There are well over 2,000 men and women serving mandatory minimum sentences for drug offenses in Massachusetts. Certainly some of them deserve to be in prison, and for lengthy sentences. But many others received disproportionately harsh sentences, given that the sentencing judge was unable to take into consideration the offender’s role in the crime, prior record (if any) or need for drug treatment. See my March 12 post, Hooked on prison: the case for drug sentencing reform for a brief intro to the subject.
None of these drug offenders are eligible for parole or work release during the mandatory part of their sentence. Yet all of them will be returning to their communities. The question is how.
Without getting into the intricacies of sentencing law, basically an inmate is released in one of two ways. He can serve his full sentence and simply walk out the door, blinking in the sunlight, with no preparation or supervision. Or he can leave prison under the watchful eyes of the Parole Board or, if ordered by the sentencing judge, the Probation Department, with a re-entry plan and the threat of re-incarceration to help keep him on track. Most prisoners are eligible for parole because the Legislature has long recognized that a supervised transition is more likely to be a successful one. It also gives prisoners an incentive to put their time behind bars to good use.
The Senate bill would make drug offenders eligible for parole at an earlier date than is currently allowed. It applies only to specific drug offenses; it doesn’t include any other crimes. The Parole Board would decide who actually gets paroled, on a case-by-case basis. After reviewing the factors that the courts were unable to consider, it would decide if a drug offender is ready for a supervised return to the community. If so, the Board would develop a parole plan tailored to the needs of both the parolee and community safety. The Senate bill would also allow more drug offenders to take part in work release programs. There is simply no rational reason for barring drug offenders from gaining the vocational skills and on-the-job training that will help them earn an honest living after prison.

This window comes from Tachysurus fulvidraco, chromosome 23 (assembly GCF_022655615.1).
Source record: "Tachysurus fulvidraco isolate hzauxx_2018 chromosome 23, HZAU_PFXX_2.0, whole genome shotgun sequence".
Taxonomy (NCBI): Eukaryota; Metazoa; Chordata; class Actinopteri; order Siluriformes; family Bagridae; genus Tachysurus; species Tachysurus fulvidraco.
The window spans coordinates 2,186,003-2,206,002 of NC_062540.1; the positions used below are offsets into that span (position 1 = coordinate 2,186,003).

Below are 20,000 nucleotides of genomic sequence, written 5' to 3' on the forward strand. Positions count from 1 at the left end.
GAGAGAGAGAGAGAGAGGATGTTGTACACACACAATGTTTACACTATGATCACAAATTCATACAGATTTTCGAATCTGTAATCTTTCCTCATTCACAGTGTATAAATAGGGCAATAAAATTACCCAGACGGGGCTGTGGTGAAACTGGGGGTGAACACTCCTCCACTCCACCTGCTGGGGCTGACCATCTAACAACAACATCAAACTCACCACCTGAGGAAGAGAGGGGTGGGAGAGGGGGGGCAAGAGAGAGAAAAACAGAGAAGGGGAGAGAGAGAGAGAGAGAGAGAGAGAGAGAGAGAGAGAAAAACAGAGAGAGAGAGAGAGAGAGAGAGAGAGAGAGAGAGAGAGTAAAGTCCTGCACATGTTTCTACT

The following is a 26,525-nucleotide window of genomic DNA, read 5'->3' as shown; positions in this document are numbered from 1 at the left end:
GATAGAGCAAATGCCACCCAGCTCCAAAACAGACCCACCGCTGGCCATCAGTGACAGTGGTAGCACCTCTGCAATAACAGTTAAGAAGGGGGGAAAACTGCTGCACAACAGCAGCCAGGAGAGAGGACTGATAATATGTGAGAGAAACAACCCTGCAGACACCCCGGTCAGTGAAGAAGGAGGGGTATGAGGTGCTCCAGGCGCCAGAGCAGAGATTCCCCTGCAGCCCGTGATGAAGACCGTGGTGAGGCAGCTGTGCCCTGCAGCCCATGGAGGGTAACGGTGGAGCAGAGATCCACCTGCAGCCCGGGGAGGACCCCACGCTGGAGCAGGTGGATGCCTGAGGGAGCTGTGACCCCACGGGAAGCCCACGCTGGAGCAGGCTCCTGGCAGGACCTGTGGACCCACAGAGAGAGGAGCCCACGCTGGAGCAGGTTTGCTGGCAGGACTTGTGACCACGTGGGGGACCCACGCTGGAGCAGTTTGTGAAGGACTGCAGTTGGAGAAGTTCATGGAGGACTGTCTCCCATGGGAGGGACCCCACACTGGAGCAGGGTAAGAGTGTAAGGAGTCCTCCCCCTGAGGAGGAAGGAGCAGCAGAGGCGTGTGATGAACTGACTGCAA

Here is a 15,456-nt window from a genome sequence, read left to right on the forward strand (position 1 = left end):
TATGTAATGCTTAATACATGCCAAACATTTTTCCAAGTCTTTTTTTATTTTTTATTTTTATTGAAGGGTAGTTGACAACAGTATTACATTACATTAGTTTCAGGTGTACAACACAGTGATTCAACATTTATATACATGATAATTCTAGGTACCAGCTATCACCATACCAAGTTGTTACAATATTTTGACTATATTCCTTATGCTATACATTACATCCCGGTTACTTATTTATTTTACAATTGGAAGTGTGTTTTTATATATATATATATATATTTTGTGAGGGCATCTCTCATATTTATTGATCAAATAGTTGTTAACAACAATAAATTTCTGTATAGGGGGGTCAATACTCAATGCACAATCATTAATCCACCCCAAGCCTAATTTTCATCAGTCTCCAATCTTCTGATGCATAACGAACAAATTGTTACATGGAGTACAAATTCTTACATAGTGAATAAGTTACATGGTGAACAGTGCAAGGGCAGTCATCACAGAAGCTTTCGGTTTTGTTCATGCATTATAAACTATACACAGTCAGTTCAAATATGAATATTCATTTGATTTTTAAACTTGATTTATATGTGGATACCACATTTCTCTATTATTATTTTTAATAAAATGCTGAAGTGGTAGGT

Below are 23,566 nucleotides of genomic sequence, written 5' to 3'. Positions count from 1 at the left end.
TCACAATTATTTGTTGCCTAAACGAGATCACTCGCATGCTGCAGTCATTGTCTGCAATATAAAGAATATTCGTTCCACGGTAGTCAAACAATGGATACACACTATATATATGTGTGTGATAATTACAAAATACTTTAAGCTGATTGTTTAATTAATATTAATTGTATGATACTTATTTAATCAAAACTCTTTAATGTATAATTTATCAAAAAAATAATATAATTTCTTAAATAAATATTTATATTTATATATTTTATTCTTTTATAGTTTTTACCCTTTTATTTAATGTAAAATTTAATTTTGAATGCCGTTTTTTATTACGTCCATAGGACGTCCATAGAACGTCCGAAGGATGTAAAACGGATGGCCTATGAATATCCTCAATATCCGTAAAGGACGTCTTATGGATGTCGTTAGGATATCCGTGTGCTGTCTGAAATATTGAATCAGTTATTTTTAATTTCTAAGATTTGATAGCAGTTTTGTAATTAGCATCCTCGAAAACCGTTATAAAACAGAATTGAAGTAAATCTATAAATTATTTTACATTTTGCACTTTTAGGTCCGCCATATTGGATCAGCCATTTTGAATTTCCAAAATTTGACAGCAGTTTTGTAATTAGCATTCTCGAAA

We already have important information about who these drug offenders are – and aren’t. According to the state Sentencing Commission, nearly 60% of those given mandatory sentences fall in the two lowest level criminal history groups, i.e., those with the least serious histories of criminal behavior. And over half of that group had either no prior criminal record or only a few convictions for minor offenses. On the other hand, a mere 0.3% had a prior record of serious violent offenses. Thus, most drug offenders are not the dangerous criminals or “gang bangers” that too often drive our criminal justice policies.
The price is right.
Massachusetts simply cannot sustain the cost of its current sentencing practices. If we continue to lock up more people for longer periods of time, we won’t be able to avoid either massive expenditures of public money or drastic cuts in public services, or both. The Crime and Justice Institute issued a 2009 report describing how the budgets for corrections agencies already have grown at a faster rate than the budgets for most any other state service. In contrast, the budgets for higher education, public education and local aid have all decreased.
In its 10-year plan assessing corrections needs by 2020, the state identified the potential need for up to $1.7 billion to upgrade existing facilities and create new bed space – unless changes are made. The Executive Office of Public Safety and Security tells us that earlier parole eligibility would lead to immediate savings of $5 to $7 million, while the most significant savings would be in the nature of cost avoidance. Department of Correction expenditures have increased by 52% in just eight years, up from $343 million in FY 2002 to $521 million for FY 2010.
Massachusetts is not alone as it struggles with this issue. But it is lagging behind. More and more states are realizing that by revisiting their sentencing policies, they can reduce the number of low level or non-violent offenders in prison, enhance public safety and save millions. The House leadership and the conference committee working on the crime bill should help usher Massachusetts into a new era, one that is more effective for public safety and less wasteful of taxpayer money. The time is right.